15 Three trilogies It is taxonomic in character– emphasising classification rather than explanation. It draws attention to some broad social choices and to some tensions that arise at the interfaces between various types of economic arrangement.
16 1.Institutions: market, state, community
17 Draws attention to the different ways in which economic activity can be organised. Goods and services may be produced for exchange in the market. The state usually becomes the economic manager. Production and distribution could occur directly in the community to serve community needs. The balance between public and private sectors of the economy, voluntary and government welfare provision, and the extent to which social life is structured by market processes.
18 2. Spatial scales: global, national, local
19 Spatial scales at which economic activities can be organised and coordinated. How these three spatial scales are articulated and how best to strike a balance between them are key issues. From a political perspective, these concerns manifest in the challenges to national sovereignty, the development of global cities and regionalist responses. From an analytical perspective, this means that the spatial dimension is an important aspect of political economy.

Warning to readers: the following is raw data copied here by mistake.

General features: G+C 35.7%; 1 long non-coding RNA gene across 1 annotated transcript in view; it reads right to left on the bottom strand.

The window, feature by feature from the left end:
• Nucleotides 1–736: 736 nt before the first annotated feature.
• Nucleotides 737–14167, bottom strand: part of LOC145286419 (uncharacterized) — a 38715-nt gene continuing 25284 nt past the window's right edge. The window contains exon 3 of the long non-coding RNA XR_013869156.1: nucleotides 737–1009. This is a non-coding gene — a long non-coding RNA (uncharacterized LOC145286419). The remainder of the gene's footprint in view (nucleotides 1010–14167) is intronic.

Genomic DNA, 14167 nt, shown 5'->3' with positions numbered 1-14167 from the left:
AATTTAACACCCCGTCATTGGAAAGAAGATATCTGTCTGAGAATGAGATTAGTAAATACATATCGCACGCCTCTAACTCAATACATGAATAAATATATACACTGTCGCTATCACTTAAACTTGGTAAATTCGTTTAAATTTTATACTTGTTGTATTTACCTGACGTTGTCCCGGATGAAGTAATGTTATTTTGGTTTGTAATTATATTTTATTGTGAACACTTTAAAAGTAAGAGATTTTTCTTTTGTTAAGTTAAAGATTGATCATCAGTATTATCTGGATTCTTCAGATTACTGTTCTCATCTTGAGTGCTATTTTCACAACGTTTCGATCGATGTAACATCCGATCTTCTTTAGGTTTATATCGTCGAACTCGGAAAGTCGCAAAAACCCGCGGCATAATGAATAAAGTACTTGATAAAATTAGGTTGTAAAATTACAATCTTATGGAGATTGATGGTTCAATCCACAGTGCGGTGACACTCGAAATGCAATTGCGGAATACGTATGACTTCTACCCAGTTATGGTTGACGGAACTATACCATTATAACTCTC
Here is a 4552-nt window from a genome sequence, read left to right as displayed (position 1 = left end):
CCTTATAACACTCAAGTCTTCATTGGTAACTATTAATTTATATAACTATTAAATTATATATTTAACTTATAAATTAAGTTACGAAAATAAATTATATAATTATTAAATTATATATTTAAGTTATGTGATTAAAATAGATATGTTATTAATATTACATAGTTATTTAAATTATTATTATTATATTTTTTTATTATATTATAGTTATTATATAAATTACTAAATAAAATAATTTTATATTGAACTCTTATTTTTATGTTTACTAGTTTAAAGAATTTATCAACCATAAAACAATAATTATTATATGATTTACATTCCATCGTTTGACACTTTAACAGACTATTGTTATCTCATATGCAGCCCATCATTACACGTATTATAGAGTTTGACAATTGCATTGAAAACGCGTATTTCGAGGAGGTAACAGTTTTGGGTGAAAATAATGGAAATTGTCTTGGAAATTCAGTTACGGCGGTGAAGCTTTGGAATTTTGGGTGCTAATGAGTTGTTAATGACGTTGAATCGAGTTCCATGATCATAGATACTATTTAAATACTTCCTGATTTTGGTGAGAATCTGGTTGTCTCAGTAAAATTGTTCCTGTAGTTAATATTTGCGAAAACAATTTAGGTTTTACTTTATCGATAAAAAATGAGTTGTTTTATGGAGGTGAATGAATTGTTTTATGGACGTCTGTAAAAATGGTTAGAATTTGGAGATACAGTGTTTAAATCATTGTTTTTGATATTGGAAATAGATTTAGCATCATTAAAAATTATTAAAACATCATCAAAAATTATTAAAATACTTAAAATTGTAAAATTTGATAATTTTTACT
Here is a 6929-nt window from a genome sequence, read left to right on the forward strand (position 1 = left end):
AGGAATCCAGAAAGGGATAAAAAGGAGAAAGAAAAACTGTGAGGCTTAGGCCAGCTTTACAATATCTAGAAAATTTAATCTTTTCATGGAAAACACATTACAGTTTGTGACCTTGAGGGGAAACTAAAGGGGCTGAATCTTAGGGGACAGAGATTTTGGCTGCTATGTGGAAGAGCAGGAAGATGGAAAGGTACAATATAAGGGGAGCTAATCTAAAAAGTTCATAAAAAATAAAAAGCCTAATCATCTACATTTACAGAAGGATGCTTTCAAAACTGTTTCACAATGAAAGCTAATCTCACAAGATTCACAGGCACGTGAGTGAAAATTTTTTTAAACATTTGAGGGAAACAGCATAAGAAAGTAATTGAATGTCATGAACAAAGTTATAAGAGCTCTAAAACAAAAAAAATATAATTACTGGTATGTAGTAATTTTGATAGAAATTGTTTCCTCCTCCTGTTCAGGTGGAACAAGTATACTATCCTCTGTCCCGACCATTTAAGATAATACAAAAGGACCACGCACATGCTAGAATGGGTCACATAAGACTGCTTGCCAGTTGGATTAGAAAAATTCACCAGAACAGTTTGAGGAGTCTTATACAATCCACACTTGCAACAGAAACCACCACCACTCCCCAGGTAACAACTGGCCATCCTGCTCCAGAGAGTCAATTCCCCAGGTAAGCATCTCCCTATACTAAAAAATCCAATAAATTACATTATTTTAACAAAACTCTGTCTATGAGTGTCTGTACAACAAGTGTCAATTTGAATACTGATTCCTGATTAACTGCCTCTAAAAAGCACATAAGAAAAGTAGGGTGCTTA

20 3. Systems: economic, social, ecological
21 Economic activities depend on certain social and ecological preconditions– e.g., the availability of labour and natural resources– and they have major social and environmental consequences. The tensions affect distributional equity, ecological sustainability, and the quality of life.
22 Final thoughts As individuals, we all participate in the political economic drama. It helps to know what is going on and what our options are, individually and collectively. We must try to understand the economic institutions and the structures of political economic power that shape our lives, for better or worse. We have to understand the forces driving the economic changes and shaping the political priorities and possibilities. More than that, we have to identify what can be done to produce political economic futures more in keeping with our individual and collective needs and aspirations.